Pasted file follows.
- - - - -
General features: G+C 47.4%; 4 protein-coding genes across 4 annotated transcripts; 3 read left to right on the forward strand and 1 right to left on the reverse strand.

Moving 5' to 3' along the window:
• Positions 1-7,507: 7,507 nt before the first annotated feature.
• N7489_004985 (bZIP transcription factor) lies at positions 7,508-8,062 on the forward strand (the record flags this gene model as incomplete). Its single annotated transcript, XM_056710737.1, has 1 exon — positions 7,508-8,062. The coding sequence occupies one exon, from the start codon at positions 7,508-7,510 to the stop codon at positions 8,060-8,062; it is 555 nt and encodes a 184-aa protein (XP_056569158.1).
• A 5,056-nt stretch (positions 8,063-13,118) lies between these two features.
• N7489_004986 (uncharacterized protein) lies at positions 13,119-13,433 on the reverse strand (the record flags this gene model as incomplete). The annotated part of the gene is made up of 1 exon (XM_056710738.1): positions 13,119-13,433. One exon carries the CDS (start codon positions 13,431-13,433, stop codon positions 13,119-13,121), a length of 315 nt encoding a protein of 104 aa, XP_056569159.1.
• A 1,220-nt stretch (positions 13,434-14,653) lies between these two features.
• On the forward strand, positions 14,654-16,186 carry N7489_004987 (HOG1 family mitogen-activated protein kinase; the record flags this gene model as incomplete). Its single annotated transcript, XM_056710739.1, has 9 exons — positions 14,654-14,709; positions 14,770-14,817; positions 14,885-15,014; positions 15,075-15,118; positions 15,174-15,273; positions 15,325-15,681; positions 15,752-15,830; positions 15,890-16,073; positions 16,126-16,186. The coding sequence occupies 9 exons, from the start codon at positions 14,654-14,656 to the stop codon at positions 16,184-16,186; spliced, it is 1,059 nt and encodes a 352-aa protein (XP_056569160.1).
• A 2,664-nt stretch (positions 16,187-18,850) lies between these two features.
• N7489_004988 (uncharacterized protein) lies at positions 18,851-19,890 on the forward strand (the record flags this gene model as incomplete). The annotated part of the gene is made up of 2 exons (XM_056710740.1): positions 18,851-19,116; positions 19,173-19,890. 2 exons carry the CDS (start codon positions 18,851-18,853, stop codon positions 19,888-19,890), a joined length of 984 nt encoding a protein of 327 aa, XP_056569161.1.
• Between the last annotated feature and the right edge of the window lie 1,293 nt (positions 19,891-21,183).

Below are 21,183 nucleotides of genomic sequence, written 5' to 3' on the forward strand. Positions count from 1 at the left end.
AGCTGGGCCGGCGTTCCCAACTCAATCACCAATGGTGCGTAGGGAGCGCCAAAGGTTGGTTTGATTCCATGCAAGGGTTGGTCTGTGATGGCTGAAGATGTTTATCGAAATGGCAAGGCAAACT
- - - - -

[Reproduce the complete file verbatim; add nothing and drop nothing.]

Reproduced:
General features: G+C 47.4%; 4 protein-coding genes across 4 annotated transcripts; 3 read left to right on the forward strand and 1 right to left on the reverse strand.

Moving 5' to 3' along the window:
• Positions 1-7,507: 7,507 nt before the first annotated feature.
• N7489_004985 (bZIP transcription factor) lies at positions 7,508-8,062 on the forward strand (the record flags this gene model as incomplete). Its single annotated transcript, XM_056710737.1, has 1 exon — positions 7,508-8,062. The coding sequence occupies one exon, from the start codon at positions 7,508-7,510 to the stop codon at positions 8,060-8,062; it is 555 nt and encodes a 184-aa protein (XP_056569158.1).
• A 5,056-nt stretch (positions 8,063-13,118) lies between these two features.
• N7489_004986 (uncharacterized protein) lies at positions 13,119-13,433 on the reverse strand (the record flags this gene model as incomplete). The annotated part of the gene is made up of 1 exon (XM_056710738.1): positions 13,119-13,433. One exon carries the CDS (start codon positions 13,431-13,433, stop codon positions 13,119-13,121), a length of 315 nt encoding a protein of 104 aa, XP_056569159.1.
• A 1,220-nt stretch (positions 13,434-14,653) lies between these two features.
• On the forward strand, positions 14,654-16,186 carry N7489_004987 (HOG1 family mitogen-activated protein kinase; the record flags this gene model as incomplete). Its single annotated transcript, XM_056710739.1, has 9 exons — positions 14,654-14,709; positions 14,770-14,817; positions 14,885-15,014; positions 15,075-15,118; positions 15,174-15,273; positions 15,325-15,681; positions 15,752-15,830; positions 15,890-16,073; positions 16,126-16,186. The coding sequence occupies 9 exons, from the start codon at positions 14,654-14,656 to the stop codon at positions 16,184-16,186; spliced, it is 1,059 nt and encodes a 352-aa protein (XP_056569160.1).
• A 2,664-nt stretch (positions 16,187-18,850) lies between these two features.
• N7489_004988 (uncharacterized protein) lies at positions 18,851-19,890 on the forward strand (the record flags this gene model as incomplete). The annotated part of the gene is made up of 2 exons (XM_056710740.1): positions 18,851-19,116; positions 19,173-19,890. 2 exons carry the CDS (start codon positions 18,851-18,853, stop codon positions 19,888-19,890), a joined length of 984 nt encoding a protein of 327 aa, XP_056569161.1.
• Between the last annotated feature and the right edge of the window lie 1,293 nt (positions 19,891-21,183).

Below are 21,183 nucleotides of genomic sequence, written 5' to 3' on the forward strand. Positions count from 1 at the left end.
AGCTGGGCCGGCGTTCCCAACTCAATCACCAATGGTGCGTAGGGAGCGCCAAAGGTTGGTTTGATTCCATGCAAGGGTTGGTCTGTGATGGCTGAAGATGTTTATCGAAATGGCAAGGCAAACT